We hear how the actual workforce is key to success, and how the whole endeavour is much more than simply constructing a new school building. Local communities, teachers, education authorities  — everyone is vital for success.

 

One of the hardest things UWS needs to do is figure out where they’re going to invest their finite resources. This means that if they find an education authority that is engaged and provides good political capital, there is an incentive to work with them repeatedly.

 

When looking to expand geographically, they consider (1) whether the level of need is there — ensuring they only go into places that have a clear need; (2) whether there is the potential for good partnerships, particularly with national and local governments, with good political capital where the government helps with the process; and (3) whether UWS can engage their supporters and donor-base to ensure there’s sufficient funding available.

 

Tim’s key takeaway: UWS uses this transition concept as an absolute guiding light for their overall strategy because it means they ultimately can deliver their mission and are leaving behind an empowered, well-run, robust project.

Episode Overview (14th July 2019)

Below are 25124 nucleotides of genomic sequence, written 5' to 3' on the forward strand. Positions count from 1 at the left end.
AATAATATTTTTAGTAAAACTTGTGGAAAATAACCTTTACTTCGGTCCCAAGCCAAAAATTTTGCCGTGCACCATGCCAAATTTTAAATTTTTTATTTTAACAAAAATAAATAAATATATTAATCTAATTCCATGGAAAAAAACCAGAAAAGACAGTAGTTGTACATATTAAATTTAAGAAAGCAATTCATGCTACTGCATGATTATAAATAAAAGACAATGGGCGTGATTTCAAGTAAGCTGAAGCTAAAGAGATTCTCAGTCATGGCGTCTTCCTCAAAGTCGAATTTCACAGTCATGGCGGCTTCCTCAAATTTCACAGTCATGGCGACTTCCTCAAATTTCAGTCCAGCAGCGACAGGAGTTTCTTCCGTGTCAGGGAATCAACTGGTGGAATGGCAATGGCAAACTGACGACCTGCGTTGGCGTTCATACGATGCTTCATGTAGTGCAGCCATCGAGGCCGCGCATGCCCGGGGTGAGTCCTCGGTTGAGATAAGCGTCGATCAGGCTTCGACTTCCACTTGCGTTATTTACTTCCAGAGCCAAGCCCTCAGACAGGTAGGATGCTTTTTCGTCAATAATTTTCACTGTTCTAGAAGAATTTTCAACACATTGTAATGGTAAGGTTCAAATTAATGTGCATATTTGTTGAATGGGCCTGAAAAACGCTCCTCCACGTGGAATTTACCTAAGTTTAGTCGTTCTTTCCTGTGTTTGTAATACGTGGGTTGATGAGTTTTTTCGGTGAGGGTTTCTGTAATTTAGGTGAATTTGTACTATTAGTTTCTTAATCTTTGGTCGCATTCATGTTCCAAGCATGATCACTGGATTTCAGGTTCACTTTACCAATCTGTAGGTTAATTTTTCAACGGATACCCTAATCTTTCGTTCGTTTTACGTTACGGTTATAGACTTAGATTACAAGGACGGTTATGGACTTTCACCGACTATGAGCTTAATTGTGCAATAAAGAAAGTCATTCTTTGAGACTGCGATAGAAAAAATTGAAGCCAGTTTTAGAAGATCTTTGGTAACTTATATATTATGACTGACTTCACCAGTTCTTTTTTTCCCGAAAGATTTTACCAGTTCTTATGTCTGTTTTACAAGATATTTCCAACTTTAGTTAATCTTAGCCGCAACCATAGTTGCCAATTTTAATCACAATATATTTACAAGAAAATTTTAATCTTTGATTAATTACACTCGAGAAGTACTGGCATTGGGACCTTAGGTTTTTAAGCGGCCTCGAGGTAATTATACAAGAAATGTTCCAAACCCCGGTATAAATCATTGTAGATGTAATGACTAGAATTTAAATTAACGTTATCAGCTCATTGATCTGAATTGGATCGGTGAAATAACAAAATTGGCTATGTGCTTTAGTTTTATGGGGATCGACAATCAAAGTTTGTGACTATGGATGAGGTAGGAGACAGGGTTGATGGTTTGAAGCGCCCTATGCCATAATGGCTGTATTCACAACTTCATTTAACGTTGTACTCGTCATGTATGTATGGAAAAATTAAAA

CEO of United World Schools (UWS), Tim Howarth, joins Alberto Lidji to shed light on their 200 schools in Cambodia, Myanmar and Nepal and to celebrate their 2019 WISE Award for educational innovation.

 

UWS is one of 2019’s WISE Award Winners. They were presented a WISE Award for their innovative approach and scalable model; they have had 30,000 schoolchildren through their schools in the past 10 years; they have strong public/private partnerships; and they’re extremely focused on empowering local communities.

 

UWS started off as a small family charity in the UK and over the past decade has built 200 schools in communities that previously had no access to education – they embrace a model that is low cost, scalable, replicable and simple; a typical school has approximately 150-200 children and is located in remote areas of their respective countries, where local communities are often ethnic minorities that do not speak the national language. Furthermore, these communities are usually at or below the poverty line. UWS are unequivocal in their stance: local communities need to be empowered, they need to be part of the solution and they need to be involved as new schools are built.

 

When asked what prompted UWS – a UK charity – to enter and operate in Cambodia, Myanmar and Nepal, Tim mentioned that it was driven by a mix of strategy, fit and opportunity. They initially had connections in Cambodia, which presented a good opportunity to enter that market.  Subsequently, as they began to scale up successfully they considered what other countries might be in need of their work and that took them to Myanmar and Nepal.

 

They have ambitions to grow, reach many more schoolchildren, expand geographically and help achieve Goal 4 of the UN Sustainable Development Goals – ensuring inclusive and equitable quality education for all.

 

Tim’s key takeaway: Be absolutely focused on delivering your mission – use it as your North Star!

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Additional Resources

UWS – United World Schools

 

 

WISE Awards (World Innovation Summit for Education)

 

 

Tim Howarth – LinkedIn

 

United World Schools – Twitter